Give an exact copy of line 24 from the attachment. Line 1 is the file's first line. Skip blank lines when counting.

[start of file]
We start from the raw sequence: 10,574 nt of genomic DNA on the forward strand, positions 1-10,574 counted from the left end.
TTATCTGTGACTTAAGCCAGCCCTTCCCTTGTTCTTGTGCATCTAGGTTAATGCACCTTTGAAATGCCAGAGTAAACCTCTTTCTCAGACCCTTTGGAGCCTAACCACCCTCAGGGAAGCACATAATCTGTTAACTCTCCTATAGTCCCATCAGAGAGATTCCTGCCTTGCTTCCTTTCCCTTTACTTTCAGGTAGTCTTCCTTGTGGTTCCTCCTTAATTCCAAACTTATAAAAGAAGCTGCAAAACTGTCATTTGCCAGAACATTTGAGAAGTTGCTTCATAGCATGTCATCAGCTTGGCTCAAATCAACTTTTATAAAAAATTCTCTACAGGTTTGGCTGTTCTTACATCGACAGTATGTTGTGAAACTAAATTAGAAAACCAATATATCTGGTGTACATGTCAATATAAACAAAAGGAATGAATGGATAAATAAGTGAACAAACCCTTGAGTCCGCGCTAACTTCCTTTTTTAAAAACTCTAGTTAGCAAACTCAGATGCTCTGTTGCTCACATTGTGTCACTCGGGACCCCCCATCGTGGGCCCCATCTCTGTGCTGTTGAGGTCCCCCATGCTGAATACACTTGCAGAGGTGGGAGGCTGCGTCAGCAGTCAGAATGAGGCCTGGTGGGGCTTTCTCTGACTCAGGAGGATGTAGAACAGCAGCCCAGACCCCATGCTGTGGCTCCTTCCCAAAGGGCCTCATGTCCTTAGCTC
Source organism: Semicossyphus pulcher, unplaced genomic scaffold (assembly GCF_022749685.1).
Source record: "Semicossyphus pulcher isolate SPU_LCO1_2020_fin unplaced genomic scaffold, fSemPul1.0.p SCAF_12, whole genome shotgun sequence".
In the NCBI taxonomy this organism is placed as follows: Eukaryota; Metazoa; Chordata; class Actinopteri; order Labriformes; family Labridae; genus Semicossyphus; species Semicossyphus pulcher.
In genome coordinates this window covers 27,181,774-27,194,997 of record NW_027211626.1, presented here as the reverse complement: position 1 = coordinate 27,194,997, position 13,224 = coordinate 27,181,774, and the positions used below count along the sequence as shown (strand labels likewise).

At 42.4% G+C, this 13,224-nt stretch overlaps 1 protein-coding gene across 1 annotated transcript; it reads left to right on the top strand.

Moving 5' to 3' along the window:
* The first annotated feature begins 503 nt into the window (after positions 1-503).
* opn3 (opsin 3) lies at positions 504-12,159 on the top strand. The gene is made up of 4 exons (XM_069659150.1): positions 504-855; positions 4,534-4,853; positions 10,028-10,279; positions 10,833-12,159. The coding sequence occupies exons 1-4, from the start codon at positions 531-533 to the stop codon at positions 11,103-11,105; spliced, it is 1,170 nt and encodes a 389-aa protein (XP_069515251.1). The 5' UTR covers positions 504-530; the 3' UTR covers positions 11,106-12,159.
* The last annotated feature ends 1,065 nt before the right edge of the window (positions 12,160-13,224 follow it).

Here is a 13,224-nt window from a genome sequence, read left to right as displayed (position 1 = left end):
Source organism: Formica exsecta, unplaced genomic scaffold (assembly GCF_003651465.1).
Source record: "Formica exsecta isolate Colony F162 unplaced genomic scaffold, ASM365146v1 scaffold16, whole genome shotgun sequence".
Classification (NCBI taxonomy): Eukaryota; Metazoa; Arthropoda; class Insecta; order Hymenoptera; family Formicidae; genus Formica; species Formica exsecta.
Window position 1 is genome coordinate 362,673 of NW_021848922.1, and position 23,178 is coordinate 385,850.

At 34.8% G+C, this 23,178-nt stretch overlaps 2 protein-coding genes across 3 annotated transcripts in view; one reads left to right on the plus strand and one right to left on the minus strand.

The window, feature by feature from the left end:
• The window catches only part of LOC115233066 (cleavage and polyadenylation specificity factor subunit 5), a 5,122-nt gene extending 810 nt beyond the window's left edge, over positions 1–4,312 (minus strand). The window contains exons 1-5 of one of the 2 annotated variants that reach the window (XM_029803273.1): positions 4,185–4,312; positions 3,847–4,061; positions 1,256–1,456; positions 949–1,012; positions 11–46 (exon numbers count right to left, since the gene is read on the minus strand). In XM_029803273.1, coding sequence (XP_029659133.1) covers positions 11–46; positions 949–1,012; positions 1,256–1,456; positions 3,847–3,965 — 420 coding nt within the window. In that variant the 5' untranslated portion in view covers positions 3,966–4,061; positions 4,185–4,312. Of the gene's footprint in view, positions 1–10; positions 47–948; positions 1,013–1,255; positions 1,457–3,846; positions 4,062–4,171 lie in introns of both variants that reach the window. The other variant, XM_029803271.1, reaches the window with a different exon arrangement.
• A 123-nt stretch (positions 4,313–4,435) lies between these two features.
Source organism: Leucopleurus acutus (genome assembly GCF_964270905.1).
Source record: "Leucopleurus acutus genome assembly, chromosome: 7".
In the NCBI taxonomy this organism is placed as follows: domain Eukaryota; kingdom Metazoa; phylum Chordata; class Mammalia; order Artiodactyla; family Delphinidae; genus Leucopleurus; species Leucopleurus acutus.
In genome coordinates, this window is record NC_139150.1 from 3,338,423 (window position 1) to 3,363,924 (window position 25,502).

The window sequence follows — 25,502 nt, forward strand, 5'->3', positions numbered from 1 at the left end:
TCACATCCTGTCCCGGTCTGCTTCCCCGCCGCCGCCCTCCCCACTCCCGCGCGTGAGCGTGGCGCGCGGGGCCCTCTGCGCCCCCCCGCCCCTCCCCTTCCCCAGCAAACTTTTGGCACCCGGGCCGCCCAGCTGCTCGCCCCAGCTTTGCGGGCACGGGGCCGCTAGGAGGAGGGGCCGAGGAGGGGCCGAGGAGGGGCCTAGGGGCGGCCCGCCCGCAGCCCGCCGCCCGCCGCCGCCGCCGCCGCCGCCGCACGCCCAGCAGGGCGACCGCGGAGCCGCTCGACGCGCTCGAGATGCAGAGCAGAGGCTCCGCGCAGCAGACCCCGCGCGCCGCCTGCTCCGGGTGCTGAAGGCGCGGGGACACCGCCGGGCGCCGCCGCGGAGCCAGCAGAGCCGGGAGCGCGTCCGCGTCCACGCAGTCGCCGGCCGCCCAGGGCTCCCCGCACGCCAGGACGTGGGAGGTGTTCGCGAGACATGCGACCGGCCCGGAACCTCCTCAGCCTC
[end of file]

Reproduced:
In genome coordinates, this window is record NC_139150.1 from 3,338,423 (window position 1) to 3,363,924 (window position 25,502).